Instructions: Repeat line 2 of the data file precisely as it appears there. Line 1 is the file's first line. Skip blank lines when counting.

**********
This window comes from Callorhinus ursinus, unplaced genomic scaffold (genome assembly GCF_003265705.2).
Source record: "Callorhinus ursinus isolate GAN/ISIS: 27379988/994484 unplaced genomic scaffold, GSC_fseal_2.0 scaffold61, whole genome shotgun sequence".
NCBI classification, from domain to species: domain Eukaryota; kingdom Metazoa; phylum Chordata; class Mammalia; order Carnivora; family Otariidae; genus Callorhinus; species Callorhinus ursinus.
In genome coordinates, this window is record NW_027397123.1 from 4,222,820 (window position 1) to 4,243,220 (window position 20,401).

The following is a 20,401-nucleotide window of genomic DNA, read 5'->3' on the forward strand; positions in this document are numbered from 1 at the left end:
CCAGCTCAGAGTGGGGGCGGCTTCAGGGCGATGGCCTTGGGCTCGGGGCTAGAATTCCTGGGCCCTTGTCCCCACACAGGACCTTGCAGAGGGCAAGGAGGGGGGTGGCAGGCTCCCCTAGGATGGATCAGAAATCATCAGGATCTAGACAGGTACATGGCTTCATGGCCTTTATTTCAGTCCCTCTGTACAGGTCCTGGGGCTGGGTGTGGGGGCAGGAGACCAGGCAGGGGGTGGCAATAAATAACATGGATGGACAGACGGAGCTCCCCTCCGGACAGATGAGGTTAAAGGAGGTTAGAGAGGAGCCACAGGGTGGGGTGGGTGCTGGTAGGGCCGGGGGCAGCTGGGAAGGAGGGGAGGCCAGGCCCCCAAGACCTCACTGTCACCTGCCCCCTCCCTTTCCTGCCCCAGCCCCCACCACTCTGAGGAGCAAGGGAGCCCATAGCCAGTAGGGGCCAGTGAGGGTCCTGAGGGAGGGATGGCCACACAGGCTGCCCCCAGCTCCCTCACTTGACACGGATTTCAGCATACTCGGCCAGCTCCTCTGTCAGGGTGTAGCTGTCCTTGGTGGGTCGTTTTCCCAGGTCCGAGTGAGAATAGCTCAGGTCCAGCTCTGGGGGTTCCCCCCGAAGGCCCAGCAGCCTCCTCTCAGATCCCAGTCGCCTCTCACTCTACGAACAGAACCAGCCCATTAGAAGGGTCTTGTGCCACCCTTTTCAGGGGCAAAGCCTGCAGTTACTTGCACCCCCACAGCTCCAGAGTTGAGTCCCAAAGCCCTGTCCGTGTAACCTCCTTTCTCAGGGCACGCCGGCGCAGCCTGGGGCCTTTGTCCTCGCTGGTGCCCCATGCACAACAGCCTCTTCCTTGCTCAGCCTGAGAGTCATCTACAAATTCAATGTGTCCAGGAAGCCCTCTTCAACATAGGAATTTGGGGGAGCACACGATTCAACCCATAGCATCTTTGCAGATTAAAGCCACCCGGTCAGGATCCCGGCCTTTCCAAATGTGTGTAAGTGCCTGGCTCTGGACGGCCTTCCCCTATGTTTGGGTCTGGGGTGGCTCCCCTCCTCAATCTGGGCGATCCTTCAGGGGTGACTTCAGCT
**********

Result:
Source record: "Callorhinus ursinus isolate GAN/ISIS: 27379988/994484 unplaced genomic scaffold, GSC_fseal_2.0 scaffold61, whole genome shotgun sequence".